2020 was the year in which the aftermath of the US-China competition had a significant impact on the Korean Peninsula. The Trump administration has been stepping up the intensity of pressure on China during this year. This is well described in a report published by the White House in May this year entitled “United States Strategic Approach to the People’s Republic of China.” This report categorises the problems that China present for US national interests into three categories: economic problems, challenges to American values, and threats to national security, and states that the US will mobilise not only diplomatic and military pressure but also economic, political, human rights and intelligence capabilities to defeat China’s challenges. In fact, this year, there have been conflicts between the US and China over the issues of the South China Sea, Hong Kong, and Taiwan, alongside the Trump administration’s continued pressure on China through, for example, demanding that suppliers stop supplying semiconductors to Huawei, a Chinese IT company, for national security reasons. In addition, in terms of military security, it has launched the Quadrilateral Security Dialogue (QSD or “Quad”), which focuses on cooperation with India, Japan, and Australia, and has strengthened the solidarity of allies.
The Moon Jae-in administration in the ROK showed a reserved position in response to these US demands. It has avoided direct involvement, saying that the sanction against Huawei is a matter for private companies to decide on their own, and has expressed a negative stance on the US’s QSD initiative. As a result, it seems that there has been an invisible distancing between the ROK and US officials, and that this adversely affected the aforementioned annual ROK-US Security Consultative Meeting.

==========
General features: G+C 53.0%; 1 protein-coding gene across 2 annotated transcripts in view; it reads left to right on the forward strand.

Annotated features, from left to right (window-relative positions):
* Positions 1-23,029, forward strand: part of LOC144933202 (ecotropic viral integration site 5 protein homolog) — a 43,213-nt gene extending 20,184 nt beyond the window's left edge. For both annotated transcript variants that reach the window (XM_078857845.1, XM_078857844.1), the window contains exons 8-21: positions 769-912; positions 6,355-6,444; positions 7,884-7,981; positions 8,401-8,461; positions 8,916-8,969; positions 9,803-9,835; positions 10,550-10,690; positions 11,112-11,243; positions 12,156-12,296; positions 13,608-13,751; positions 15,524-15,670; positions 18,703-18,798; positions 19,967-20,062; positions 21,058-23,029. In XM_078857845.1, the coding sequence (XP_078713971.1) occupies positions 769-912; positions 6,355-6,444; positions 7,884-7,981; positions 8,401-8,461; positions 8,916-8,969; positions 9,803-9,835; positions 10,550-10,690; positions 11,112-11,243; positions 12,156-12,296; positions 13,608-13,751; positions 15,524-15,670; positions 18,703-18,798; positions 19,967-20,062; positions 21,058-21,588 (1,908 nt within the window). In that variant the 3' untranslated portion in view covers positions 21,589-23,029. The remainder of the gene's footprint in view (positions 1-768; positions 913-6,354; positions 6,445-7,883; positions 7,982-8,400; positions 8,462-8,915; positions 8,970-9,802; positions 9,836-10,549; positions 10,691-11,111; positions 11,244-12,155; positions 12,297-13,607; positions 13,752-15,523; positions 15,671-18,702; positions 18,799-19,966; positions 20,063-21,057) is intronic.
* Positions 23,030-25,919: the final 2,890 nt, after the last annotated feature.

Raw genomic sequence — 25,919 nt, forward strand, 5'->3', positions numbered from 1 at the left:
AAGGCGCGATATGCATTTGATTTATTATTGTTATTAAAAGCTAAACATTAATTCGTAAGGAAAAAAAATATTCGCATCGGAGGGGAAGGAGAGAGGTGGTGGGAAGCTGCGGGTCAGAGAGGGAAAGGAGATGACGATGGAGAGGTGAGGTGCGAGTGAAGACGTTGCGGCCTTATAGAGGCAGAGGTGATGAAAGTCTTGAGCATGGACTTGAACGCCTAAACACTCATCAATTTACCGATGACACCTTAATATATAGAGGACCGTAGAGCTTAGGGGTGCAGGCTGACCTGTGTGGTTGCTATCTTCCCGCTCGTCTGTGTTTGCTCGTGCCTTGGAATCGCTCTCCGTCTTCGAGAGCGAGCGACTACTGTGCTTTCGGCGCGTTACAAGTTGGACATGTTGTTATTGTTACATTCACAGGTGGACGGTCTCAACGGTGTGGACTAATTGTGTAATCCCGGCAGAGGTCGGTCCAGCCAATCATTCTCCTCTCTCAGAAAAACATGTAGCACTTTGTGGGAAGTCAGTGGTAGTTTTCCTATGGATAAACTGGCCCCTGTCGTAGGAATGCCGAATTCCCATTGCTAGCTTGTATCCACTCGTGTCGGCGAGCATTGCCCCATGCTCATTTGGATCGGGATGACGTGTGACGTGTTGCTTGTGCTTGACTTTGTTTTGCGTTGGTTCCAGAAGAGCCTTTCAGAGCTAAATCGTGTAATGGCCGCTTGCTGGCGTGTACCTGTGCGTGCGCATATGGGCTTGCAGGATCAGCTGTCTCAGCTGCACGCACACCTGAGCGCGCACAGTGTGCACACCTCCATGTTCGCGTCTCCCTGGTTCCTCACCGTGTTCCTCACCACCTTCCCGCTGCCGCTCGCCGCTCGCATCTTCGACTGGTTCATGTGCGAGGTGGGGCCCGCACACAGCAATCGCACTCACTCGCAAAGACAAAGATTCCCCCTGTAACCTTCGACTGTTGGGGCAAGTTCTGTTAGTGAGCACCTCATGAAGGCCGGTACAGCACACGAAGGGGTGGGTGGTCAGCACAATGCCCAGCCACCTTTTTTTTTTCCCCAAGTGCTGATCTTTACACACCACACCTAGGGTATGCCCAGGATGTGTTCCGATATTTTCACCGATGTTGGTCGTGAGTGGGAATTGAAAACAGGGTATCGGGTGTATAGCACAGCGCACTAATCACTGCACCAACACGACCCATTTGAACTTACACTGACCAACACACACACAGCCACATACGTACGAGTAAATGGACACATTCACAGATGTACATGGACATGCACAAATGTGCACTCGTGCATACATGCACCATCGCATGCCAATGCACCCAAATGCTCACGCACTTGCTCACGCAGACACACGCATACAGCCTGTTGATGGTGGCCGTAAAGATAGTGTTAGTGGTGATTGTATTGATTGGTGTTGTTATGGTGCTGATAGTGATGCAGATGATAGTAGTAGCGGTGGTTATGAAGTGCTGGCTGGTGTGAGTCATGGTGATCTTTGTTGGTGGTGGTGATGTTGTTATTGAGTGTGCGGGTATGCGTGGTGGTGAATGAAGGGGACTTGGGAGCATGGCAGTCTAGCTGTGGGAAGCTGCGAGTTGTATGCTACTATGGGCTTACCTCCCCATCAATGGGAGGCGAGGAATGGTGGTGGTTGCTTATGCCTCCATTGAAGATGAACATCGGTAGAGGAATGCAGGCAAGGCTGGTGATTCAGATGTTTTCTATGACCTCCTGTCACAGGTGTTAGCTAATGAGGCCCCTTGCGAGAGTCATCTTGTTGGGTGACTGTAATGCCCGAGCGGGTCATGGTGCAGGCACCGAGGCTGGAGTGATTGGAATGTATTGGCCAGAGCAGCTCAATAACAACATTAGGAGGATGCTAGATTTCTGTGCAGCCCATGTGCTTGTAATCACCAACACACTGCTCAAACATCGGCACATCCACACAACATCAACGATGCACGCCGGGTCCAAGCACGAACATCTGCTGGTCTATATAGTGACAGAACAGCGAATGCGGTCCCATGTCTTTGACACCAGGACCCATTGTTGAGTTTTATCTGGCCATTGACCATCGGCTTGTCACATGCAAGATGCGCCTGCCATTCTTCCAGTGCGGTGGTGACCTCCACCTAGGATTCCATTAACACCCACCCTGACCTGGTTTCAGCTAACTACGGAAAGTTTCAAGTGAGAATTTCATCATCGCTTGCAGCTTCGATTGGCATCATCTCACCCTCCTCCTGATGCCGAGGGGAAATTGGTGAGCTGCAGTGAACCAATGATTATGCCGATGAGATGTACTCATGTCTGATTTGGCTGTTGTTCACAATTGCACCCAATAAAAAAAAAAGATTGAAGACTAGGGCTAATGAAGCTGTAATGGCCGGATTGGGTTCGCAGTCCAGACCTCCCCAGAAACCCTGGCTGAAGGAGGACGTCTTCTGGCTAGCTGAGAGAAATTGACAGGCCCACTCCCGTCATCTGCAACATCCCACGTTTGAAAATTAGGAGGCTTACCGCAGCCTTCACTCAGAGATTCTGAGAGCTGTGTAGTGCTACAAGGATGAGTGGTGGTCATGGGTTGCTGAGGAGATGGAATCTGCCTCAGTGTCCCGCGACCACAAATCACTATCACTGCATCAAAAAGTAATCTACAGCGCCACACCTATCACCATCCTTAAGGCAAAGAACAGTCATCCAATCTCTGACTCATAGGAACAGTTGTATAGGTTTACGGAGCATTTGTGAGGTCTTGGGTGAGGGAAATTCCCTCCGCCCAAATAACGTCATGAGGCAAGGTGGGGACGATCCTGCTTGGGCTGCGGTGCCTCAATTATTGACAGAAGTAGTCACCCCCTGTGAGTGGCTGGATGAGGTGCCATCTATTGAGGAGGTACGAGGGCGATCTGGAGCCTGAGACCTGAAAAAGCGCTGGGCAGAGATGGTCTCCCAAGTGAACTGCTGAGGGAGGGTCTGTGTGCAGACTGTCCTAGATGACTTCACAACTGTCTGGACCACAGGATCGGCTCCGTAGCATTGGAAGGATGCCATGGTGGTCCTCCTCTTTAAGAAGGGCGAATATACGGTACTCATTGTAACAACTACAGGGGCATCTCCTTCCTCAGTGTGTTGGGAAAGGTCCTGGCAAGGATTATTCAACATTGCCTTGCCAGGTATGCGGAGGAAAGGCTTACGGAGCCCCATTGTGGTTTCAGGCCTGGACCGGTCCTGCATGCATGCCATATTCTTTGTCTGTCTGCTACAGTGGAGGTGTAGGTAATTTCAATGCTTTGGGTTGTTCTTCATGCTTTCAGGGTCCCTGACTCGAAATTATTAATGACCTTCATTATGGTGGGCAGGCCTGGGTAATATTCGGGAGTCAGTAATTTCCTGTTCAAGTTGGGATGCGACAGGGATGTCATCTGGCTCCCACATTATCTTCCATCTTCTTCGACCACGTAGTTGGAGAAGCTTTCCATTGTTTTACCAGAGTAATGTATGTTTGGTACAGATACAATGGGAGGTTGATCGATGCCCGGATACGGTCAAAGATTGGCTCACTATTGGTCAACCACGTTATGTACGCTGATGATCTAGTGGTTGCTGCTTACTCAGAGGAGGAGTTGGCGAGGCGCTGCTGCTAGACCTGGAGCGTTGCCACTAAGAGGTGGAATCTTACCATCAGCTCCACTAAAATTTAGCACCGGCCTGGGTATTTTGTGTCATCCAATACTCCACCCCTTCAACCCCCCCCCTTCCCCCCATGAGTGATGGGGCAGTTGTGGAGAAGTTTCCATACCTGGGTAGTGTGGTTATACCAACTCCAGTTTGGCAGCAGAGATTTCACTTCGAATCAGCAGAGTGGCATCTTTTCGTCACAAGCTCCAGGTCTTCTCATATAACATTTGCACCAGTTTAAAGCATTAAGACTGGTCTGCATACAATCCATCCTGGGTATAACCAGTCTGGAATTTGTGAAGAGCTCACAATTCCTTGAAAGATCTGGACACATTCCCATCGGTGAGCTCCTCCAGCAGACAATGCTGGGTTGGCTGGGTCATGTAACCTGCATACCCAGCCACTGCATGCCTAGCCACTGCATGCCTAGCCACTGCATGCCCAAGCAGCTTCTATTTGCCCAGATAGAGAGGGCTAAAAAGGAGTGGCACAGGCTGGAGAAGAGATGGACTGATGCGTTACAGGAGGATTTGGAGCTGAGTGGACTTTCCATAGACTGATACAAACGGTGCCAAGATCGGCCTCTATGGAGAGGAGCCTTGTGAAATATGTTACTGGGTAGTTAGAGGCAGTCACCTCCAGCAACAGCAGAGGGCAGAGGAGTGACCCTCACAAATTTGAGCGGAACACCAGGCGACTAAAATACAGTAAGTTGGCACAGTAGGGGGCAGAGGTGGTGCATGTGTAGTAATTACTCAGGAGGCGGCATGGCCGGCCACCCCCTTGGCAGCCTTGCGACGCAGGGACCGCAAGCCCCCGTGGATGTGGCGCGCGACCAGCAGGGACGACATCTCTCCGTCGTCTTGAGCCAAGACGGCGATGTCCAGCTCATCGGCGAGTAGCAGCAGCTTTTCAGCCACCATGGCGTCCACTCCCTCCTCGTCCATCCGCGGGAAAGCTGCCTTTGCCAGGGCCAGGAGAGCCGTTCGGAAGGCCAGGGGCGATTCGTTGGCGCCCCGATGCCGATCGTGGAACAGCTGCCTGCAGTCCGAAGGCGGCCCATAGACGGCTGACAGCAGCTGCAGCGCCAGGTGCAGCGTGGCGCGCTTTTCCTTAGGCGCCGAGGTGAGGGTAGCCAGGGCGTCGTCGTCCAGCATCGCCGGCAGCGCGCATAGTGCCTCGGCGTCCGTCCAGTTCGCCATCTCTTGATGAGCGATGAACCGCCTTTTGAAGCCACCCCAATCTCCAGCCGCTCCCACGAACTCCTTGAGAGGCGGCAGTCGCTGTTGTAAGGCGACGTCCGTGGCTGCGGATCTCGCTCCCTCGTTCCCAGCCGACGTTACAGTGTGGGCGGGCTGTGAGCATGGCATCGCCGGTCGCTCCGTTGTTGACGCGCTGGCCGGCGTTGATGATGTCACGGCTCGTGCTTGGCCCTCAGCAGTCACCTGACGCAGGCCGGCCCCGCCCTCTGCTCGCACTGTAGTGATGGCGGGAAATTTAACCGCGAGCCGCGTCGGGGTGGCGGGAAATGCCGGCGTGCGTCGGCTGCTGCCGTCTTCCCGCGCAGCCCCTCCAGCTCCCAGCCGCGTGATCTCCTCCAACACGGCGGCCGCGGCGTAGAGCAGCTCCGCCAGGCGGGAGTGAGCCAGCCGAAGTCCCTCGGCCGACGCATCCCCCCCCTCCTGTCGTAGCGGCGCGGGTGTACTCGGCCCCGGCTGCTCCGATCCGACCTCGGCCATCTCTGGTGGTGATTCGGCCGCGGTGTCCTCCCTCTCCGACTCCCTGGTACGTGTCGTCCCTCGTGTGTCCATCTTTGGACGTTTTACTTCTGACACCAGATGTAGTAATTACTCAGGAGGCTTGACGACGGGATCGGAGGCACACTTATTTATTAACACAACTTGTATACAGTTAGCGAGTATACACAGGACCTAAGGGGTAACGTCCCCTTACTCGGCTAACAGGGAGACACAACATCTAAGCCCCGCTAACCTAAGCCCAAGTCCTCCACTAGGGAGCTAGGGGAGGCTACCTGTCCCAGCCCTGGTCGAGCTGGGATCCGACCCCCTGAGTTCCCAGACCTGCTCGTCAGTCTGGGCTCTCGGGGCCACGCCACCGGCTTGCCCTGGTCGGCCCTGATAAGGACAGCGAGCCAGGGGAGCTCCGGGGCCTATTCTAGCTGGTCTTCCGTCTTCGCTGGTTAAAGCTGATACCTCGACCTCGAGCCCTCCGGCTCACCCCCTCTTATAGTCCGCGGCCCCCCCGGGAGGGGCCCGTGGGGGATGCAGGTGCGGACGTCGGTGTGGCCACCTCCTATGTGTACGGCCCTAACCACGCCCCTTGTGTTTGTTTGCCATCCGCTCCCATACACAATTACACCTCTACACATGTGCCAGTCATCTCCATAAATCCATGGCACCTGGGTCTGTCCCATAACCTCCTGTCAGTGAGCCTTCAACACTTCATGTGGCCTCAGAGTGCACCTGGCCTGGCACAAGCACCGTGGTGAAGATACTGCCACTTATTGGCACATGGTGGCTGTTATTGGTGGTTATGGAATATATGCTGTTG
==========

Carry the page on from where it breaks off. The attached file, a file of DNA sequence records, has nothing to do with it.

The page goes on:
Looking back, the DPRK nuclear threat has continued this year, and the ROK-US alliance, which can serve as a deterrent against it, has been strained. In the assessment of this author, however, this outcome was not the result of new or recent attitudes and developments but more a case of policy failures exposing hidden but pre-existing truths.
President-elect Biden appears to have a negative perception of Kim Jong-un. Calling Kim Jong-un a thug, he criticised President Trump, who held a summit with Kim Jong-un, for “granting only diplomatic legitimacy to North Korea.” The Biden administration is expected to push for the bottom-up method of “holding a summit after substantial agreements between working-level officials,” abandoning the top-down method of “solving problems through consensus between state leaders” promoted by the Trump administration. The bottom-up negotiations are expected to take place in a way that working-level negotiators carefully examine any DPRK denuclearisation steps and the ‘matching’ US compensation measures. Any leaders’ summit meeting is reserved for confirming detailed agreements and implementation arrangements already achieved. This method has the advantage of being able to bring substantial progress in the denuclearisation of the DPRK, but it has the disadvantage of taking a long time. Even if the US is in a hurry and the DPRK responds to negotiations immediately, negotiations will be possible only in June-July next year.
US President-elect Joe Biden has strongly criticised outgoing-President Donald Trump's decision to meet with Kim Jong-un. Image credit: Christos S, Shutterstock.
The question is, will the DPRK wait until then? If the DPRK follows its past behaviour, it will try to capture the attention of the new Biden administration through strategic provocations such as the launches of an ICBM and/or SLBM at the beginning of the year. As a result, there is concern that the DPRK’s ICBM or SLBM test will be conducted before or soon after the inauguration of the Biden administration on 20 January or during the ROK-US joint military exercises in March next year. For Kim Jong-un, the pressure to provoke early movement comes from the continuing deterioration of the DPRK economy, due in significant part to UN and US economic sanctions.